I write in the crime genre because that is what I read. I love the mystery and suspense, the thrill of a good crime book. The writing journey is a tough one. Perseverance and a “never give up” attitude are essential. I trotted around with The Missing Ones rusting away in my laptop for about four years. I participated in writing courses in the Irish Writers Centre in an effort to fine-tune my skills and to take the novel to a higher level.

Due to a fear of letting The Missing Ones go, I started writing a second book, featuring Lottie Parker. It was a welcome release to get lost in a new plot with more unsavoury characters and sad victims. When eventually I sent The Missing Ones to Ger Nichol, of the Book Bureau Literary Agency, I was terrified. After a couple of weeks Ger emailed to say she loved the book and in particular my writing. I actually thought she was mixing me up with someone else. Surely she couldn’t mean my book? But she did and I signed up with her in January 2016. In May of that year, Bookouture, a London-based digital publisher, made a proposal for four books featuring Lottie Parker. Could I do it? The deadlines were incredibly tight. It was a digital publishing contract. I knew nothing about publishing, least of all the digital publishing world. I owned a Kindle and that was the extent of my knowledge. But my agent, Ger, advised me to sign. Bookouture are a new vibrant digital publisher and already had two bestselling authors, who had sold more than a million copies each. I could only dream.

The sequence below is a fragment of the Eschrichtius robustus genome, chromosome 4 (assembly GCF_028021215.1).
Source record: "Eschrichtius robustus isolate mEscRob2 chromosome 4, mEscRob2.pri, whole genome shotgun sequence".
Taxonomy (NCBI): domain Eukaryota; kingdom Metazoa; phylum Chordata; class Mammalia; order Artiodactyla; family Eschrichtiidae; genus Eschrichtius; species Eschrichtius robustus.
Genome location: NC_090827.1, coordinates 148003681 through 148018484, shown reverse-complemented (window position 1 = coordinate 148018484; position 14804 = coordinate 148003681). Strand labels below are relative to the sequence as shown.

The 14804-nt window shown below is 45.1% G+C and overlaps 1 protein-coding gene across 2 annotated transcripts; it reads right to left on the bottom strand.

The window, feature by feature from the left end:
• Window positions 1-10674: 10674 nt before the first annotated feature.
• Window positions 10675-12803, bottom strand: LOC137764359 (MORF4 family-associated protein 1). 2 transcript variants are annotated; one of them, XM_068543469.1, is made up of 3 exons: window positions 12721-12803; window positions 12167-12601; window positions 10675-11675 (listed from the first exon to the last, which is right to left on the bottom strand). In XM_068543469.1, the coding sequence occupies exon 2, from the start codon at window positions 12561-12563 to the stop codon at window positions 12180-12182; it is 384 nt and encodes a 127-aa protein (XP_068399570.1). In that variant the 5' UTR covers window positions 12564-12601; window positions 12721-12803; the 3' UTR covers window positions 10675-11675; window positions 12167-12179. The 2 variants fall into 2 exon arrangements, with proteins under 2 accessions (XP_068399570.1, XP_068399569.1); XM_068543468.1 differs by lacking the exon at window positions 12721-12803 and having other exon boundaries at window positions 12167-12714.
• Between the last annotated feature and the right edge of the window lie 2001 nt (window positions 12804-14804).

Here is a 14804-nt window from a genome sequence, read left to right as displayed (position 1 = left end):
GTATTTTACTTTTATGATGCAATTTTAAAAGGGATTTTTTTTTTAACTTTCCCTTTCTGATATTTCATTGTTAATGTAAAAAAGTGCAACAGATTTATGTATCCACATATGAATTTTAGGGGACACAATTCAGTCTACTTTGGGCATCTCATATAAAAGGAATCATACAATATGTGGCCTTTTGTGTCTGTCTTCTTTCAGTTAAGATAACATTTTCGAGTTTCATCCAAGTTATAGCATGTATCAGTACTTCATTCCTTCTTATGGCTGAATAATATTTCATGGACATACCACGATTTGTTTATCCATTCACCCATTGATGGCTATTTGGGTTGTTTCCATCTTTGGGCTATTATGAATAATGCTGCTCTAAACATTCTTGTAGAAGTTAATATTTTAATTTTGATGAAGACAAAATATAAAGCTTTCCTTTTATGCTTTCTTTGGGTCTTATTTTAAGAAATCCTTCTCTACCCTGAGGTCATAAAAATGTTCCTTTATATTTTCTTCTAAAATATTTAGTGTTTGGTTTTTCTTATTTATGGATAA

The biggest lesson I have learned in the writing world to date is that writing the novel is only the beginning and in some ways it is the easiest part. The whole editing process is intense but I have embraced it and so far it is working well for me. I won’t deny that it is very hard work, but I love it and it has given me something to focus my life on. And along with my family, it gives my life a new reason for being.
The Missing Ones is available on Amazon, Kobo, Google play, iBookstore and Audible. The Stolen Girls is on pre-order and will be published on July 6th.

What is The Missing Ones about?
“The hole they dug was not deep. A white flour bag encased the little body. Three small faces watched from the window, eyes black with terror. The child in the middle spoke without turning his head. ‘I wonder which one of us will be next?’”

When a woman’s body is discovered in a cathedral and hours later a man is found hanging from a tree outside his home, Detective Inspector Lottie Parker is called in to lead the investigation. Both bodies have the same distinctive tattoo clumsily inscribed on their legs. It’s clear there is a connection, but what is it? The trail leads Lottie to St Angela’s, a former children’s home, with a dark connection to her own family history. Suddenly the case just got personal. As Lottie begins to link the current victims to unsolved murders decades old, two teenage boys go missing. She must close in on the killer before they strike again, but in doing so is she putting her own children in terrifying danger? Lottie is about to come face to face with a twisted soul who has a very warped idea of justice.